Yvette Cooper will have a difficult job on Thursday morning, as she makes her statements, and asks a number of questions of the Home Secretary, as parliament is recalled to debate the events in London over the last three nights. It seems David Cameron may employ the same tactic he has in debates on the hacking scandal, and have a separate Q & A before the main debate.
Indeed, by the time they meet, more occurrences may have taken place, and a young man from Croydon died today, having been shot on Monday night. There will also be discussion on the current financial crisis, though I expect Osborne and Balls to be leading the debate on this.
If I was in Yvette's position this is what I would say (though after reading it, you may well be grateful I'm not):
I thank the Home Secretary for her statement, and for the advance copy she sent to me. I join her in paying tribute to the police and emergency services for the courage they have shown, putting themselves on the line to protect people and property.
The Prime Minister was right to return home at this time, and to recall parliament, so we have the opportunity to debate before the people what we believe is the way forward.
However, I would like to take this opportunity to also pay tribute to the Home Secretary, her immediate return, and the calm and assured way she has dealt with events to date. She has not panicked, and has resisted calls for water cannon, rubber bullets or the army to take to the streets of London.
As we have seen unfolding, dreadful things have happened in the last few days, but it is essential that government and police remain calm in the face of such provocation. There can be no excuse for the lootings and violence that occurred over the weekend and into this week, and the police must be enabled to take any necessary measures to restore order. As my Right Honourable friend said on Tuesday afternoon, there must be no no-go areas.
As we know, there was a peaceful protest in Tottenham on Saturday afternoon, by members of the community against the shooting on Thursday of Mark Duggan, as part of an 'Operation Trident' initiative.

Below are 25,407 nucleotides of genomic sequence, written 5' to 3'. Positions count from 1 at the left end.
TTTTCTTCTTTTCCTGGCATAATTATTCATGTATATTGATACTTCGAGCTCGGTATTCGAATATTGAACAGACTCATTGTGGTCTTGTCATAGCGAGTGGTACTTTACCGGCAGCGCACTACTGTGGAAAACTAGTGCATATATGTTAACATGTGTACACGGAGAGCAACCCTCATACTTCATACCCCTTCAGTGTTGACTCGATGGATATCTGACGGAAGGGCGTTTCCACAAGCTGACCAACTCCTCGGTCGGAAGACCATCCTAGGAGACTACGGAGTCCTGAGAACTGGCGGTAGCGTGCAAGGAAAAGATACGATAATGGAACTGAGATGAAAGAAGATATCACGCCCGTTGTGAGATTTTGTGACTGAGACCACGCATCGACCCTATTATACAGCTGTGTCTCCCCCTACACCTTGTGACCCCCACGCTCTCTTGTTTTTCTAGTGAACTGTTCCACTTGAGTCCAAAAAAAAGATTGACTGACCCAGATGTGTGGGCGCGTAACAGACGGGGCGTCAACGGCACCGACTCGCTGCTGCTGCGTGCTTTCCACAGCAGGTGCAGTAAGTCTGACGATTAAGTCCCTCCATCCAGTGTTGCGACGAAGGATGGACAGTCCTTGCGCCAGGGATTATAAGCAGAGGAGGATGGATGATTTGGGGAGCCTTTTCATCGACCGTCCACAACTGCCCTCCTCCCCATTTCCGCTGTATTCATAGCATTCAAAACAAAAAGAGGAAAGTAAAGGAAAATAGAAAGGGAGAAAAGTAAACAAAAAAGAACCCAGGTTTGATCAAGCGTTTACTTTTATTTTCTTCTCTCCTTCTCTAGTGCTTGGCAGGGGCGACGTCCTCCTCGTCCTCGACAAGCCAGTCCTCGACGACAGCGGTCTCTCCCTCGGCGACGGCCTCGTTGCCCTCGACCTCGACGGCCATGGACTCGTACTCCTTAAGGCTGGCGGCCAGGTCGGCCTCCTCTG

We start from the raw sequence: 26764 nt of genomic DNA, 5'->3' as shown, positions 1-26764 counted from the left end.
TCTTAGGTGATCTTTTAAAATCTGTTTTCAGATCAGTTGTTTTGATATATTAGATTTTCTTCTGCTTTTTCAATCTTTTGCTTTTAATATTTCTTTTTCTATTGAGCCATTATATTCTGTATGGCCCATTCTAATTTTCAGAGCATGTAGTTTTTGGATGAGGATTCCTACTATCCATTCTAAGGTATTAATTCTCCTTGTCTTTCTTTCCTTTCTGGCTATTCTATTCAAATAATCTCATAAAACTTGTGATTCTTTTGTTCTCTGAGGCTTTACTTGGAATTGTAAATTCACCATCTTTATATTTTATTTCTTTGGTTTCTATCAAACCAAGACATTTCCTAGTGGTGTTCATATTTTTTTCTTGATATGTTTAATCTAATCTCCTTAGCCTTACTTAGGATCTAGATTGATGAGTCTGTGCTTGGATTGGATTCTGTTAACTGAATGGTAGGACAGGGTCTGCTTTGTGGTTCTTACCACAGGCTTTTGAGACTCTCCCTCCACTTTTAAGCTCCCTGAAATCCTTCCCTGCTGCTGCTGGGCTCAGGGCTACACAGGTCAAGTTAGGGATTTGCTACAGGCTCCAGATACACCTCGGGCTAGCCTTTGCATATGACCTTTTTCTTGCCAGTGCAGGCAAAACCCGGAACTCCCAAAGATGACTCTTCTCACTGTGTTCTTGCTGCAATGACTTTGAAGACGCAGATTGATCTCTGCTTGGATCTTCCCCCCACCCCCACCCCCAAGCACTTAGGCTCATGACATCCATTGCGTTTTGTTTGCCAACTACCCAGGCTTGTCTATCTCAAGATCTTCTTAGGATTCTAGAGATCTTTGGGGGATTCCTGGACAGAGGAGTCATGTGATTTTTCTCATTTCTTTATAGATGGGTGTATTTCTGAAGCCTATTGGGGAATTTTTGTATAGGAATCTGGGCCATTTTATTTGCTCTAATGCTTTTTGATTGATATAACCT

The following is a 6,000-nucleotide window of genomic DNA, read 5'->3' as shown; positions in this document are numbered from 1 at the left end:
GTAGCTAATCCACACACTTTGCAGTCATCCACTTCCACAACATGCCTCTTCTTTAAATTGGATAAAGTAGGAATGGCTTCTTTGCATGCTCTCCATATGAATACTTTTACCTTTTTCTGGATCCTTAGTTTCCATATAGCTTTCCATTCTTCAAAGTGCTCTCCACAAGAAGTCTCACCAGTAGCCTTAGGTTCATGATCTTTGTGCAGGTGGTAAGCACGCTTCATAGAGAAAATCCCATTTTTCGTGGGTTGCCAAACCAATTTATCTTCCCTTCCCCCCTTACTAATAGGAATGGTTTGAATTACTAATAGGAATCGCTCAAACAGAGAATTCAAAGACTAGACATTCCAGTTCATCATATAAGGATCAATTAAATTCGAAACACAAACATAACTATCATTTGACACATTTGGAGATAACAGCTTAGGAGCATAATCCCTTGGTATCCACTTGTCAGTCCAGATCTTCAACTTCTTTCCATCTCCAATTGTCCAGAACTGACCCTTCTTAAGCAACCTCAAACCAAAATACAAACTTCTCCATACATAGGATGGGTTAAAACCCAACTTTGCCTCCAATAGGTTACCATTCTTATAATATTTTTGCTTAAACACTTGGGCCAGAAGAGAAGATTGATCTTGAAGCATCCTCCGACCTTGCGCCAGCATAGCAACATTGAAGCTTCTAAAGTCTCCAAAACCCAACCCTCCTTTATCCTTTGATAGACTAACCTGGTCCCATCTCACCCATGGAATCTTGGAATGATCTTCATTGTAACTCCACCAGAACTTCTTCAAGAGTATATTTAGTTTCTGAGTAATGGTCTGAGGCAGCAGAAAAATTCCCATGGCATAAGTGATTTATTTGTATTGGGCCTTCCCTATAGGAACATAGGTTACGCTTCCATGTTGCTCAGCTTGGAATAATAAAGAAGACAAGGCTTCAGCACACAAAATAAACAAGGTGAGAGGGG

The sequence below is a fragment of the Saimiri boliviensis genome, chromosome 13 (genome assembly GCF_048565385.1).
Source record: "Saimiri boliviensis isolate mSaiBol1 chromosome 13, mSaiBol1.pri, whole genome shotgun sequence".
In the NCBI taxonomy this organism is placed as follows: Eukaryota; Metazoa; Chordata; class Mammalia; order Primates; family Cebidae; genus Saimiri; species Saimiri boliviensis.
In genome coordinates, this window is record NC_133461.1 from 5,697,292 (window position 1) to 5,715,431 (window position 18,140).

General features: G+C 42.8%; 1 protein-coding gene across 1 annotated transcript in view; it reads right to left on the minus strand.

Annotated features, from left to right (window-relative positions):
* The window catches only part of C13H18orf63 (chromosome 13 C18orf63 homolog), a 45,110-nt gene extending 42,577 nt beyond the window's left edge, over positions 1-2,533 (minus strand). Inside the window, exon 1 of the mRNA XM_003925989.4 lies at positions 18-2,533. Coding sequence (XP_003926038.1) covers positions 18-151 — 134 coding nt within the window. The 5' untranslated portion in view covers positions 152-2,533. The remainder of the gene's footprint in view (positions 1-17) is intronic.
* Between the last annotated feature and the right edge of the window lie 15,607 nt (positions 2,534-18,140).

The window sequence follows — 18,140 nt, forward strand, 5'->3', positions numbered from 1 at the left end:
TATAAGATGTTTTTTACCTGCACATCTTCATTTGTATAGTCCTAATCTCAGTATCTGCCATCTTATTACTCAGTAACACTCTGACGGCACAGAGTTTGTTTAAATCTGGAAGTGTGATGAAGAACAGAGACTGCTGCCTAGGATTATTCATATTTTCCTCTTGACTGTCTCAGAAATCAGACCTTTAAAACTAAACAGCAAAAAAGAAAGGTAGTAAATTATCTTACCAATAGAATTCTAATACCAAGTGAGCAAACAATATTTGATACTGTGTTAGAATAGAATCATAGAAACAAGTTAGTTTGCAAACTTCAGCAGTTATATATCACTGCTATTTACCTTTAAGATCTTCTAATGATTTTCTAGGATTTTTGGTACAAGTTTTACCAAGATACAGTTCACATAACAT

There are reports that initial trouble started when a sixteen year old girl was assaulted by police officers. So my first question is, what does the Home Secretary know about this, and can she confirm whether it is true or not?
Even if true, that does not of course excuse what followed, as a crowd went on a rampage through the streets of Tottenham, destroying property, putting innocent people at risk, and making many others homeless.
As we seen since, this has spread to other parts of London, and subsequently to Birmingham and Liverpool amongst others.
There have been many arrests sebsequently, with no doubt, many more to follow. The courts must be enabled to carry through due process, and the perpetrators severely punished.
These people seem to have no other motive than destruction, violence and theft. Many businesses have been destroyed, and people have lost their jobs, and untold damage has been done to the local economies.
What plans does the government have in place to help those businesses, and individuals affected by these events? Can the Prime Minister urge insurance companies to make quick payouts, so businesses can get up and running as quickly as possible.
As a sad consequence of the economic crisis, there are many properties lying empty, and therefore, could the government talk to local authorities allowing rapid relocation of businesses, and giving holidays on council taxes so they can get up and running?
There can be no justification for the events of the last few days, and if any police officers need to be brought to book over actions either in Tottenham, then the Independent Police Complaints Commission, must investigate, and act if fault is found.
We have debated in the past our different views of the impact of government cuts and policies, and we will do so again. However, this is not the time for that. Now we are fully behind the government, and police as they seek to deal with this crisis, for as long as the response stays proportionate.
Therefore, I just ask the Home Secretary these questions before I close:
What plans do the government have to help businesses ruined by the events of the last few days?
Will the government be setting up a fund to help those businesses and individuals who aren't adequately insured?
The police and other emergency services have done a magnificent job dealing with the violence and destruction, and it would be sensible to put cuts on hold, whilst a review is carried out in light of events. Does the Home Secretary agree?
Finally, there will be a number of inquiries initiated to investigate causes and effects of the riots, as well as what changes should come in. Whilst I do not expect the Home Secretary to preempt the outcomes of those inquiries, could she please let us know if there will be a separate government inquiry, with the remit to gather information from the others, so we can get a clear overall picture of events, to avoid repeating the errors?
As I said a short while ago, the government, and police, have our full support as they seek to deal with these events in a responsible and proportionate way.